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Part 4 – The Risks of Jointly Holding Property in Your Estate Plan

One of the most popular estate planning strategies involves transferring property titles, such as a house or bank account, into joint ownership to avoid probate fees. While this approach may seem advantageous on the surface, it carries a host of risks and potential complications. 

In this blog, we’ll delve into the pitfalls associated with jointly held property in your estate plan and explore alternative methods that can help you achieve your goals without exposing your assets to unnecessary vulnerabilities.

 Loss of Control

Transferring property into joint ownership can create a significant loss of control. The other person on the title gains legal ownership and is presumed to have beneficial ownership. Having an additional person on title may necessitate their authorization for various actions related to the property, including accessing accounts, managing a mortgage, or even selling the property. Careful consideration is essential to avoid unexpected complications and disputes.

Principal Residence Exemption (PRE) Concerns

For houses, there’s a critical consideration regarding the Principal Residence Exemption. The Principal Residence Exemption allows someone to sell the house they primarily reside in, free of capital gains taxes. If the joint ownership arrangement is not adequately documented or executed, it could jeopardize the exemption, triggering unnecessary taxes. When title to a property is transferred to someone, it is presumed that they own both the legal interest and the beneficial interest in the property. By transferring the beneficial interest to a portion of the house to someone who does not reside there, their share of the ownership may not qualify for the PRE. In effect, the transfer of property title to avoid Estate Administration Taxes may lead to significantly higher capital gains taxes down the road.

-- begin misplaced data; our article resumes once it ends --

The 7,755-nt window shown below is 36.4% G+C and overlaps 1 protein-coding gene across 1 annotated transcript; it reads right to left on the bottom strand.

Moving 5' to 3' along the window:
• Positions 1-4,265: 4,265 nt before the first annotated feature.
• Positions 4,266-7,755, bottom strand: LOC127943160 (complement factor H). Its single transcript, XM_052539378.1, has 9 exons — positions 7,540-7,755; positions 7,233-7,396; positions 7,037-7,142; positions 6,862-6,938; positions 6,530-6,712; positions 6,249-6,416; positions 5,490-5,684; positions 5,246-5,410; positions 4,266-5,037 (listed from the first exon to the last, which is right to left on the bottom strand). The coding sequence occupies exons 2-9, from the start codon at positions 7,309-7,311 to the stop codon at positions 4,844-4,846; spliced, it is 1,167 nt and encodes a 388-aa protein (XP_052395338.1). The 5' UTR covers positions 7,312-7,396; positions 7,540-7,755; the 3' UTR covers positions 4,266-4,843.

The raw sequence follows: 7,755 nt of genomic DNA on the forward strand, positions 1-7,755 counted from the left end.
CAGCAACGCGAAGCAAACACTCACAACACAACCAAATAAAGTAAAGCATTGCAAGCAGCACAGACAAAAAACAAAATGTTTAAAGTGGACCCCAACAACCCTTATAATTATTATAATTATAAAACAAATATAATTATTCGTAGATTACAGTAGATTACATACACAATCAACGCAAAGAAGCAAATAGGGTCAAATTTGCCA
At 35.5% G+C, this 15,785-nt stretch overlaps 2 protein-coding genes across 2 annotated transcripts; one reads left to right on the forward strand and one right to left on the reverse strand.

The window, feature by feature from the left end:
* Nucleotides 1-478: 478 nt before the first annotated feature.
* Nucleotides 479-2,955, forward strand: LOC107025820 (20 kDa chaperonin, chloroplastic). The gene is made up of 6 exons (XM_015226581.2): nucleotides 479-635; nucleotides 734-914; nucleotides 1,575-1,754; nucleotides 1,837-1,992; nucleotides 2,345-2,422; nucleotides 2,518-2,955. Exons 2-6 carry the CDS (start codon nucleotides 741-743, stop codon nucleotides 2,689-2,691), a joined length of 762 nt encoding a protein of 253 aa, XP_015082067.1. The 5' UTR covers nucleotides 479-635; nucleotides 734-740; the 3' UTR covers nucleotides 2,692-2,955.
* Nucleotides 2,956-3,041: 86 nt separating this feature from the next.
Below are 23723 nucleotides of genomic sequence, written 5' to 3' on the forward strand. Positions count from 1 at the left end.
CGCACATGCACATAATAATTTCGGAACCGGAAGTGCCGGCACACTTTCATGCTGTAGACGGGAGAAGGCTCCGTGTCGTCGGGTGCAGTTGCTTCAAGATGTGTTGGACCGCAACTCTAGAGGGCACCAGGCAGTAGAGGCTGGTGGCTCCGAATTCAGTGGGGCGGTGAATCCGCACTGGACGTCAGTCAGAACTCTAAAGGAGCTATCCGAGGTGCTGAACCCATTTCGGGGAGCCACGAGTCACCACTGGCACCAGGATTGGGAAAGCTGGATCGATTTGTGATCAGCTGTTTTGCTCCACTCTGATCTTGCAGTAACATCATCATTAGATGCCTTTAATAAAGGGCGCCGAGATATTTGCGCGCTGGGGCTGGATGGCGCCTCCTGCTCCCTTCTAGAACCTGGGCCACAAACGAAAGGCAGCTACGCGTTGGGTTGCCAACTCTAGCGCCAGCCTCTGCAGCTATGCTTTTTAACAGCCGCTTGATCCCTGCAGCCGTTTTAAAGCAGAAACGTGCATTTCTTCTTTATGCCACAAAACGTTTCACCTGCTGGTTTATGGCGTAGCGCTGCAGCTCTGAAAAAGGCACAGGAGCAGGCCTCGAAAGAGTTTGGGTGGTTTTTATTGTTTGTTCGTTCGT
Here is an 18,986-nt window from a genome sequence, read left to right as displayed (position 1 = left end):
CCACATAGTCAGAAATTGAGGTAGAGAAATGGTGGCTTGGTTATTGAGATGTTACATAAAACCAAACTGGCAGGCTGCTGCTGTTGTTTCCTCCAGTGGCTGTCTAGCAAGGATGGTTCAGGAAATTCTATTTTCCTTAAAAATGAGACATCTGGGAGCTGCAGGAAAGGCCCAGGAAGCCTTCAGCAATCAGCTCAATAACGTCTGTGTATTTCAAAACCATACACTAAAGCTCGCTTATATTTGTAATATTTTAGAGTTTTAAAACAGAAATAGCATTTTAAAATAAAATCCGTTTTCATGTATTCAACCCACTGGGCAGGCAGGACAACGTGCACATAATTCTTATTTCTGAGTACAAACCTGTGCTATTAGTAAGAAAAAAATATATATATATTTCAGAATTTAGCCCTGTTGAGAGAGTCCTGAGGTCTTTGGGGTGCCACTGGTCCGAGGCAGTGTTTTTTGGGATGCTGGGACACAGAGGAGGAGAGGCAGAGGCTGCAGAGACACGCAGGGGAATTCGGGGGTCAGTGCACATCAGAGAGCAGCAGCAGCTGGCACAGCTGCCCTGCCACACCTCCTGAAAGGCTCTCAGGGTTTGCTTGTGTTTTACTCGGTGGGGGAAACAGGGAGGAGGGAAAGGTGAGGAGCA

Lack of Documentation and Costly Litigation

Failing to meticulously document your intentions when transferring property titles can have dire consequences, potentially resulting in costly litigation for your estate. In cases where assets, including property titles, are gifted without clear documentation as to the parties’ intent, a legal presumption known as a resulting trust comes into play. Under this presumption, it is assumed that the recipient holds the property in trust and is obligated to return it to the original owner or their estate.

Consider a scenario where an individual transfer’s title of their house jointly to an adult child with the intention that the child inherits the house. If this intent is not adequately documented, the court may infer that the adult child is holding the property trust, leading to the necessity of its sale and subsequent distribution according to the deceased’s will. This can precipitate disputes and legal expenses that deplete estate assets, ultimately nullifying the original purpose of transferring the property to avoid Estate Administration Tax. Notably, litigation over resulting trusts has emerged as one of the most prevalent forms of estate litigation, underlining the critical importance of clear and comprehensive documentation in estate planning.